Examination of Witnesses (Questions 240-259)|
11 MAY 2004
Q240 Christine Russell: Maybe this is
a question more for Mr Bilsland. Have you done your sums in Somerset
on the likely effect on house prices if the council tax was abolished?
Mr Bilsland: I do not think we
have seen any evidence that there is going to be an automatic
effect on house prices anyway if council tax was abolished. The
theory is that a tax on property will depress house prices, but,
as we have seen with interest rates and mortgages, house prices
are quite insensitive to these sorts of things and therefore we
have not done that. What we have done research on is what the
impact will be of council tax revaluations, and we do not like
the look of that, which is another reason why the council is against
Q241 Mr Sanders: Coming on to that, the
South West has seen house prices rise far higher than the national
average, and the revaluation, which is supposed take place by
2007, will have a significant impact on the council tax bandings
in the South West, probably with many people seeing themselves
jump up at least a band. The protests that we have seen last year
to the Devon rise and the Somerset rise, and this year, are probably
nothing compared with the protest we will see as a consequence
of that revaluation. In that sense, given the South West perspective
on this, is council tax actually sustainable after the revaluation?
Mr Bilsland: If I can quote some
figures on that. The figures we have seen are that nationally
revaluation will uplift the tax base by about 15%. The South West
uplift will be 18%, which is the point you are making. So that
3% uplift results in a 10% increase in council tax, and when you
think where that is going to fall, it is going to fall on the
people who can least afford to pay it. None of it will fall on
people who are already in band H, because, of course, this extra
tax is paid by people whose properties shift up a band. So the
very high earners in the very expensive properties are immune
from this. The impact will be on people in the Bs, the Cs and
the Ds, the nearly poor, the people who can least afford it, and
actually council tax revaluation will not survive, council tax
will not survive a simple uplift like that, something else has
to be done to neutralise the impact of that.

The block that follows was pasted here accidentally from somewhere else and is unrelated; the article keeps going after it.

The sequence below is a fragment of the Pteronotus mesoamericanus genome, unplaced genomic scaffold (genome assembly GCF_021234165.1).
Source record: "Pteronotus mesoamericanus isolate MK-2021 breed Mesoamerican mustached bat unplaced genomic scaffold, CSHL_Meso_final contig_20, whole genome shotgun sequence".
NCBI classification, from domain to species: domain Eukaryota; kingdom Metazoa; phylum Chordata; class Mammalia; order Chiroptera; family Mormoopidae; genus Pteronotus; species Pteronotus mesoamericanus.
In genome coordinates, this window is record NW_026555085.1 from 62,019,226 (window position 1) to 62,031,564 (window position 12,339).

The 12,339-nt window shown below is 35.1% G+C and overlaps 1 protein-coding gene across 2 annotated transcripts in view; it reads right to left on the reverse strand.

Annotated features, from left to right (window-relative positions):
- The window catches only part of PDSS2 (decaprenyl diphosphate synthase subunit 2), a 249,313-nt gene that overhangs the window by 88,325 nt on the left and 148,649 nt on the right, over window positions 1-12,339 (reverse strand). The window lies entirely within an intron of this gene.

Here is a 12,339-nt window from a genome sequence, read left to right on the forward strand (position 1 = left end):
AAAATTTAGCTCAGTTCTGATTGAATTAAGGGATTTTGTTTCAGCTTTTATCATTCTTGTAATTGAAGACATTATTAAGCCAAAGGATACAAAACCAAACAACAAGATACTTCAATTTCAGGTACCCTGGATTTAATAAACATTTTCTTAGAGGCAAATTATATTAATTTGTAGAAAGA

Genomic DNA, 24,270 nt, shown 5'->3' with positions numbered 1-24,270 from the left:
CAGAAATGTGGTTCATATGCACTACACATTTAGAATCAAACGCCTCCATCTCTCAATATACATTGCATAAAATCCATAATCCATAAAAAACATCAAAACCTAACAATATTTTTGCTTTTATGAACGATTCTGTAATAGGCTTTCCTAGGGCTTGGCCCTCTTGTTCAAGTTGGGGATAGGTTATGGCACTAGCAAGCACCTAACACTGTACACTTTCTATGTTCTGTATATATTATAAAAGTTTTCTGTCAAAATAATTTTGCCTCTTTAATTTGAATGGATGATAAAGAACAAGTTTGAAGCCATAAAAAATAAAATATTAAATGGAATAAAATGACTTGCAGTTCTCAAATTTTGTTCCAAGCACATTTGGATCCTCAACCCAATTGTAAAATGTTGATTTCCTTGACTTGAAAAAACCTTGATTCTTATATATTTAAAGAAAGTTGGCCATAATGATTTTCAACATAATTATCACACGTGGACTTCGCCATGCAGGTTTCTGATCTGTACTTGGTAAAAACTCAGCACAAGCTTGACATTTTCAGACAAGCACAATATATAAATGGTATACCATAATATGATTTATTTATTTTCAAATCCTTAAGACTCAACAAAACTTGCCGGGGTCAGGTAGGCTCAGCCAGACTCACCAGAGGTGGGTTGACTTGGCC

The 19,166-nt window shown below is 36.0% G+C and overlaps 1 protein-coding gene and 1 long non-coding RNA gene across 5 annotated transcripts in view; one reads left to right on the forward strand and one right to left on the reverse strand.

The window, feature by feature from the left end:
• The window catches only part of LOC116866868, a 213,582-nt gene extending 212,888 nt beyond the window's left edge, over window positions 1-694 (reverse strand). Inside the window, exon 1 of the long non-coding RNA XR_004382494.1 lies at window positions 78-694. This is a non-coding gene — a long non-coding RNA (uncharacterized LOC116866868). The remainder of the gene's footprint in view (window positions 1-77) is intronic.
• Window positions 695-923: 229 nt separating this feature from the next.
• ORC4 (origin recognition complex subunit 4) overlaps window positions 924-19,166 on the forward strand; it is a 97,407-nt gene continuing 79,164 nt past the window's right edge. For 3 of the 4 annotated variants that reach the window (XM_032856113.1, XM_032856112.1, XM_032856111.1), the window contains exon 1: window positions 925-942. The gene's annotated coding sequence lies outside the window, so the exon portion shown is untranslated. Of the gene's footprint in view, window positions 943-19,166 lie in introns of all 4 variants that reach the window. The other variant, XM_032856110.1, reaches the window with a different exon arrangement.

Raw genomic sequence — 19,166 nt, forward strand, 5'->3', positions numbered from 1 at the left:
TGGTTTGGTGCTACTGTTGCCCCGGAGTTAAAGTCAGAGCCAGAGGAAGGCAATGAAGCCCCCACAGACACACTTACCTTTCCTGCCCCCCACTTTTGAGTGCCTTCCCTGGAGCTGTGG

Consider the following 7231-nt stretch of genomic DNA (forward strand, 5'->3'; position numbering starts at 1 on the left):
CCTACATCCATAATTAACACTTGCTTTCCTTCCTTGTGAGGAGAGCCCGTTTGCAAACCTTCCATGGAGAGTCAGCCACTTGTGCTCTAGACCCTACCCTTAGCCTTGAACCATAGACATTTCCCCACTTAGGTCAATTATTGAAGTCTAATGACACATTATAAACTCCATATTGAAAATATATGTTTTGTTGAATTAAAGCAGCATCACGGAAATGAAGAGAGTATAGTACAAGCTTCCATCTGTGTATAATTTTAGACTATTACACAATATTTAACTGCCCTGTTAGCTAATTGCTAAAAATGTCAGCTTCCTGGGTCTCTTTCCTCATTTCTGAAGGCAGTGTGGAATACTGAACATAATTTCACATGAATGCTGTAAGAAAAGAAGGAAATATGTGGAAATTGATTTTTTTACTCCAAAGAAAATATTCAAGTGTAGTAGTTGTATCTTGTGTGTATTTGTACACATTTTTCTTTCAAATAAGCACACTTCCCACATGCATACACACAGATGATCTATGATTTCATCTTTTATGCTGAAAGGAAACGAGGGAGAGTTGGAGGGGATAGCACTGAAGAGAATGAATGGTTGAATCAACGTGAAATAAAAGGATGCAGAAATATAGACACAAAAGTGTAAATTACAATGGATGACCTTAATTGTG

Q242 Mr Clelland: Are you saying that
this would mean no more revenue for the council on that simple
basis, that there will be no more revenue for the county council?
Mr Bilsland: No, the way the system
works is that government grant equalises needs and resources.
So, all other things being equal, if council tax revaluation happens
and properties in Somerset and the South West go up a proportion
more than the rest of the country, the government reduces grants
to neutralise the impact of that. So as government reduces grants,
that means therefore that tax payers in the South West will end
up paying more council tax, but tax payers elsewhere in the country
will pay less.
Q243 Mr Clelland: There will be a balancing
Mr Bilsland: Yes, there will be,
but region by region there will be winners and losers.
Q244 Chairman: Would you prefer to see
more bands on the council tax? Would that ease the problem?
Mr Bilsland: Banding sort of bandages
the problem, does it not? An extra band at the top of the property
range would be right, because at the moment people, as we know,
council tax is all banded around band D, so at the moment people
who are in properties worth four times the value of Band D are
only paying twice the council tax. That does not make any sort
of sense. So extra bands will help at one end, extra bands at
the bottom will help, but it is bandaging the problem, it is not
Q245 Chris Mole: What is the most numerous
band in Somerset?
Mr Bilsland: Sort of C and a half.
Q246 Chris Mole: Which is higher than
in many places?
Mr Bilsland: Yes, absolutely.
Q247 Chris Mole: Which will quite often
be dominated by As and Bs.
Mr Bilsland: There are many councils
in the north which are virtually all As and just a few Bs.
Q248 Chris Mole: So it indicates that
Somerset probably is wealthier, and should expect to
Mr Bilsland: No. Average earnings
in Somerset are low, and I think the research is there that in
the South West generally there is a bigger gap between earnings
and house prices than anywhere else in the country. Although house
prices are high, for example, in the South East, their earnings
are higher. I think the gap is about 10%. Well, I know. The gap
is 10% in the South West. Council tax is 10% more expensive in
the South West than in the rest of the country.
Q249 Sir Paul Beresford: The crux of
the problem is the one you touched on earlier, and that is that
revaluation will shift the proportion of houses up the band. Therefore
the Government assesses grant, assesses the so-called ability
to pay, you will lose grant because of that shift. So that extra
banding does not necessarily make any difference, because if they
put an extra band at the top and an extra band at the bottom and
you shift, you still lose and that load has to go on the council
Mr Bilsland: The extra bandings
will, as I say, bandage the problem a bit, but it will not make
a fundamental change to that loss of grants, yes.